China Faces OBOR Criticism Following The Belt & Road Forum

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CDE Op-Ed Commentary

There has been some fall-out following China’s Belt-Road Forum last week, with concerns being made both by various institutional bodies and political media over a number of issues concerning China’s intentions. While the Chinese state media have naturally talked the forum up, comments from other sources have not been so kind. Concerns are broadly split into two categories; either suggesting the OBOR plans are neo-colonialist, or promote corruption.

The negative feedback, while disappointing to Beijing, will not come as a surprise. In fact the Forum itself was largely intended to act as a barometer to how far the global community would accept China’s intentions to take a lead in global development issues.

Some of the more considered critical pieces are listed below:


The criticism of neo-colonialism attitudes by China is going to go hand in hand with schemes such as this and is to be expected when the OBOR project covers such a huge amount of territory and involves over 60 different nations. However, Beijing is also using the OBOR Forum as a domestic political tool to demonstrate to its own citizens that China is a great world power and that other foreign leaders will come and listen to what it has to say. It is the very nature of One Party States to be insecure when it comes to their public appearance, criticism of the ruling party when there is no alternative can be damaging. Part of the role of the OBOR Forum was specifically to illustrate what a great job the CCP has done in elevating China to the position of global power.

However, there remain concerns over China’s behaviour in certain aspects of OBOR development. Part of this is opportunism, such as the selling of de-commissioned and highly polluting cement plants to Tajikistan. While that is not colonialism, it does suggest that China needs to put more attention to detail in the types of projects it is exporting. Upsetting local residents of other countries, making them critical of their own Government and developing anti-Chinese views can undo years of diplomatic effort. China needs to exercise some levels of self-QC work when it comes to offloading factories and machinery onto poorer developing nations. The debacle in Myanmar over the cancellation of the Irrawaddy River Dam is another example that could have been avoided given a more sensitive approach by Beijing.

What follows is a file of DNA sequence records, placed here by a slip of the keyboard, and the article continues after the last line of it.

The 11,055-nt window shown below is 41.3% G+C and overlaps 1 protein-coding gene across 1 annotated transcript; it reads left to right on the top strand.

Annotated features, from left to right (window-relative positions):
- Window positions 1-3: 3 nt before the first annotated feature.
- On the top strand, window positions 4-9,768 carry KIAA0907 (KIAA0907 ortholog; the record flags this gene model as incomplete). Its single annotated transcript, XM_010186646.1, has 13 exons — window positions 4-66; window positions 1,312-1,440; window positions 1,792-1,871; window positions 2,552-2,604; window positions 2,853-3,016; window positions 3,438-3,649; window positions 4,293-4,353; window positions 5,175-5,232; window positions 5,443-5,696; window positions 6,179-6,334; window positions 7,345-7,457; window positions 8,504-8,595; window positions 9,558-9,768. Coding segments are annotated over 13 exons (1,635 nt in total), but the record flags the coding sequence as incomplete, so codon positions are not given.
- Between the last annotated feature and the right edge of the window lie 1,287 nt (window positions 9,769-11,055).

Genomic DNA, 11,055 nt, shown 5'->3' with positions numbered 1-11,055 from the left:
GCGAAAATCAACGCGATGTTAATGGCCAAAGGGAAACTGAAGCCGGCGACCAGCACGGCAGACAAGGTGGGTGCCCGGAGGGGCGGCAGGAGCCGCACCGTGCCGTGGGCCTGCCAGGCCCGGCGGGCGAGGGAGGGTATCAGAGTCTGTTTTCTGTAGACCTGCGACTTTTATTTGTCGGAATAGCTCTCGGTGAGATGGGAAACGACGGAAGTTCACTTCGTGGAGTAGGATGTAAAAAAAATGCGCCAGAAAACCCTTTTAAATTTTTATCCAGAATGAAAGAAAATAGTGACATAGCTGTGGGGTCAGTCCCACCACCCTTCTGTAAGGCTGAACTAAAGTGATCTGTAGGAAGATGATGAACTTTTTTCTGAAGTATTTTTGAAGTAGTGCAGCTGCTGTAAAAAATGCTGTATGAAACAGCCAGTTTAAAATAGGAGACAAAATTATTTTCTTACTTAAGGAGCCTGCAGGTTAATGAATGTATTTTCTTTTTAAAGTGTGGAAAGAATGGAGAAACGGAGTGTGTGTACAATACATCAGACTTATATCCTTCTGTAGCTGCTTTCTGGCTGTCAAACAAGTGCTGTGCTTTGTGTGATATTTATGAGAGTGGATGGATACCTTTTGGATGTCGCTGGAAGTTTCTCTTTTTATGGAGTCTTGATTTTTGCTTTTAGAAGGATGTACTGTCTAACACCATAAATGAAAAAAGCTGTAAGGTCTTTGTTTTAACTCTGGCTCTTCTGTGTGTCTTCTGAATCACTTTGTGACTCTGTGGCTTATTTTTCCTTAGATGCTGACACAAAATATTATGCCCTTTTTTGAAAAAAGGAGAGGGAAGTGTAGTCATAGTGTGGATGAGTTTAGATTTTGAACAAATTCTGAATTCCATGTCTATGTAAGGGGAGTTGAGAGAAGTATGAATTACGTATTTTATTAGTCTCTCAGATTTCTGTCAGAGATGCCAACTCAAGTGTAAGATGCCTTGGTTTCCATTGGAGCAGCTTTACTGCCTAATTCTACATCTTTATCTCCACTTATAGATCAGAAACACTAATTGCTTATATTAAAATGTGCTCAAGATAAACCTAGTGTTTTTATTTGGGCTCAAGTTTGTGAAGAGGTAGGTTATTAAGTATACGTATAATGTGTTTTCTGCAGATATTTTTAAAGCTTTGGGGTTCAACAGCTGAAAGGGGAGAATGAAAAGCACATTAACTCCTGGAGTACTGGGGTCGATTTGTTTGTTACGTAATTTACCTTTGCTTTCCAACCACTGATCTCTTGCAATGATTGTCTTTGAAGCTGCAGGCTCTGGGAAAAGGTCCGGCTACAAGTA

What is apparent however is that Beijing prefers to favor dealing with Governments that operate on similar principles to its own, and when it cannot, such as with large democracies, tends to make demands that circumnavigate the need for public scrutiny. An example here is Indonesia, where OBOR project development loans made to it by China must filter down to Indonesia’s State-Owned Companies.